As this Court has explained, " a tariff, like a statute, must be construed so as to give effect to all of its terms, and when the words are clear and free from ambiguity, they are not to be disregarded under the pretext of pursuing its spirit." PPL Elec. Utils. Corp. v. Pa. PUC, 912 A.2d 386, 403 (Pa. Cmwlth. 2006).[9] Additionally, as the administrative agency charged with regulating utilities under the Code, the Commission has a particular expertise in interpreting its tariffs and its expert interpretation of such is entitled to great deference and should only be reversed if clearly erroneous. United States Steel Corporation v. Pennsylvania Public Utility Commission, 850 A.2d 783, 789 (Pa. Cmwlth.), appeal denied, 581 Pa. 687, 863 A.2d 1151 (Pa. 2004). While there may be more than one plausible interpretation of Aqua's tariff, " we stress from the outset that we may only reverse if the Commission's interpretation was clearly erroneous." Id. (emphasis in original). Moreover, as the party filing the complaint with the Commission, Customers had the burden of establishing that Aqua's DSIC billing practices violate the terms of its tariff. Section 332(a) of the Code, 66 Pa. C.S. § 332(a); [10] Aronson v. Pennsylvania Public Utility Commission, 740 A.2d 1208, 1211 (Pa. Cmwlth.

Page 754

1999), appeal denied, 561 Pa. 700, 751 A.2d 193 (Pa. 2000).

As outlined above, the plain language of Aqua's tariff supports the Commission's conclusion that the DSIC should be applied to Customers' bills on a " bills rendered" basis rather than a " services rendered" basis. Initially, the tariff for Aqua's predecessor provided that the DSIC would be collected on a " service rendered" basis. See Supplement No. 34 (" In addition to the net charges provided for in this Tariff, a surcharge of 0.50% will apply to all service ... rendered on or after January 1, 1997." ) (R.R. at 391a). However, following an audit in 2000, the Commission noted that Aqua's " Tariff provides for the recognition of each years' over or undercollection in the DSIC rate commencing April 1 of each year" and " that recognition of the actual over or undercollections in the April rate is not possible due to [Aqua]'s application of the DSIC on a service, rather than a bills rendered, basis." ( Id. at 393a). As a result, since 2002, Aqua's DSIC tariff provision has provided that " [i]n addition to the net charges provided for in this Tariff, a surcharge will apply to all bills issued... on or after" the effective date of the change in the DSIC. ( Id. at 395a, 397a) (emphasis added).[11] The tariff language upon which Customers rely specifically relates to the amount of the DSIC surcharge and not to its recoupment, ( id. at 426a), and cannot be used to disregard the express tariff provisions regarding its effective date for billing purposes as outlined above. When read together, all of these tariff provisions show a " bills-rendered" basis for collection of the DSIC in Aqua's tariff and the Commission's conclusion in this regard is clearly not erroneous.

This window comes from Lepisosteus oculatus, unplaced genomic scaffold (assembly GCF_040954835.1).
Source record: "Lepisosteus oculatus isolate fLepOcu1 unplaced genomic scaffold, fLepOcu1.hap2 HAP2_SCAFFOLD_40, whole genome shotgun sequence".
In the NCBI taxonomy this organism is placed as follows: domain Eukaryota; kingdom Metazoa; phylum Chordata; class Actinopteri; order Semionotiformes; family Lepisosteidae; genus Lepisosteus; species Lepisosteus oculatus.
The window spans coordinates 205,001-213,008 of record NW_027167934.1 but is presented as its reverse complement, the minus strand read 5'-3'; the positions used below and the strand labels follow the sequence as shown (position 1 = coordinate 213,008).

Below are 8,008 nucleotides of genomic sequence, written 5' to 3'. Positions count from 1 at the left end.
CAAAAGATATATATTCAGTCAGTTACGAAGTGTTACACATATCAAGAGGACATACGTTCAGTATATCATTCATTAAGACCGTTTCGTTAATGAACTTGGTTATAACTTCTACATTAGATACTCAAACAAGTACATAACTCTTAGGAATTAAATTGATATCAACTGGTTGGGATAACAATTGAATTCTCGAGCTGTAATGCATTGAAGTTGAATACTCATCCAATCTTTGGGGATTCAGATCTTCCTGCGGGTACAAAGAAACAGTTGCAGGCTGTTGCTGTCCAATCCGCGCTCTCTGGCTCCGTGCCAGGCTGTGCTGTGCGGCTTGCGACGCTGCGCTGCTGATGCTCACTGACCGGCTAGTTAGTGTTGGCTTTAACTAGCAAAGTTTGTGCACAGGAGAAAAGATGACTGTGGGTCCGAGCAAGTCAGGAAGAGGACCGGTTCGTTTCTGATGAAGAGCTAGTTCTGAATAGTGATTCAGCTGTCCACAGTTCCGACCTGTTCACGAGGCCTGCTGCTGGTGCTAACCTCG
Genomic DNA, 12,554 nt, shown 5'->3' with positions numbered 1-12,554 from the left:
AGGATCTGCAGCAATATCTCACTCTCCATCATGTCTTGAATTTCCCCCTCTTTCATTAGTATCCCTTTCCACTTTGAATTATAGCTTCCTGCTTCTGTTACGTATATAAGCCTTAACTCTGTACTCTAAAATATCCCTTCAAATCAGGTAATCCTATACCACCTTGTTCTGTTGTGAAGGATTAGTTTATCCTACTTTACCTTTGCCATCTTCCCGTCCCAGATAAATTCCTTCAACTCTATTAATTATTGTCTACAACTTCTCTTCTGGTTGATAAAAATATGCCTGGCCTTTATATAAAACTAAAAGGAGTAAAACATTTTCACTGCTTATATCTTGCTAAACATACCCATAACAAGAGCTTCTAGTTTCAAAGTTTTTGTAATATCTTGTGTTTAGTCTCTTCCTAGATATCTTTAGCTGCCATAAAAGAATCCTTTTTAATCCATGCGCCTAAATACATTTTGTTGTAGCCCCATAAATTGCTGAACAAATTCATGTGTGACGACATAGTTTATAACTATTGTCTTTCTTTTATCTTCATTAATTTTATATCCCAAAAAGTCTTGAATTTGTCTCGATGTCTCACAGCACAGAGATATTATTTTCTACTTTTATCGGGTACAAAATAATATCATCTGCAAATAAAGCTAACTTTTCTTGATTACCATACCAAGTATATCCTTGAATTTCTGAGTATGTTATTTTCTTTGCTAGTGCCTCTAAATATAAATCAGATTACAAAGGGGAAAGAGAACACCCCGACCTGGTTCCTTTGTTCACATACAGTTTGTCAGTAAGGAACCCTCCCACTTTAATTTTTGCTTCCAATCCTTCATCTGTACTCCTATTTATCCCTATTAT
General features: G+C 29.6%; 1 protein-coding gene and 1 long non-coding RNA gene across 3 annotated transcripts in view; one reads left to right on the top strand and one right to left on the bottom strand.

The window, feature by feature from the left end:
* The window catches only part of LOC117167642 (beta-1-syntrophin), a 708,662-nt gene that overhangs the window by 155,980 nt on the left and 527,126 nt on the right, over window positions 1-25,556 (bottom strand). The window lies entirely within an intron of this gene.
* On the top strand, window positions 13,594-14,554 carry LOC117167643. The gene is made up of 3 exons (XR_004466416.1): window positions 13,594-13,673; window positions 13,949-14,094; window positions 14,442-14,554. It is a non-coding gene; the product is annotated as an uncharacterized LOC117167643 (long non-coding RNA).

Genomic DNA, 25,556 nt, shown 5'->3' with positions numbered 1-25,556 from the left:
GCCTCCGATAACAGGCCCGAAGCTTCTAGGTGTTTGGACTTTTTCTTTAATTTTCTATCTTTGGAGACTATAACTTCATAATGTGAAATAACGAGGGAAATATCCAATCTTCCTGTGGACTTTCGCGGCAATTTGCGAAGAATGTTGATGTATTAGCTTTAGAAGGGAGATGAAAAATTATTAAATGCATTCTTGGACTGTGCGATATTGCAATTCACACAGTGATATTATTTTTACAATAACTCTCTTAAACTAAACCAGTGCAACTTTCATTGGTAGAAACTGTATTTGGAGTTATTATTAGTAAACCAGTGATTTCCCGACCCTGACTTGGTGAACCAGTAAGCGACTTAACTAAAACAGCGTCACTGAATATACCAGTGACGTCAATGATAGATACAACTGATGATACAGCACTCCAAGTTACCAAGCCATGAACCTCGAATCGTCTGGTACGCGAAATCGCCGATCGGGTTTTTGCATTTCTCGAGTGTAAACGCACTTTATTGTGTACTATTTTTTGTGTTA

Additionally, as the Commission explained:

We note that there were valid reasons for the Commission's decision to adopt a " bills-rendered" procedure for the DSIC surcharge. The surcharge only recovers return and depreciation associated with [a] plant that actually is in-service at least one month prior to the effective date of the DSIC rate change. In other words, each quarterly change to Aqua's DSIC rate does not become effective until one to four months after the DSIC-qualified plant has been in service. Therefore, ratepayers receiving an increase to a DSIC surcharge on a " bills rendered" basis will have been receiving the benefit of the DSIC-eligible plant throughout the service period covered by their bills, and for several months prior. Additionally, because the amount to be recovered through the DSIC is fixed, based upon known plant investment incurred prior to the implementation of a new DSIC rate, and because the DSIC is a fully reconciled charge, ratepayers are paying an appropriate annualized level of costs on a 'bills rendered' basis.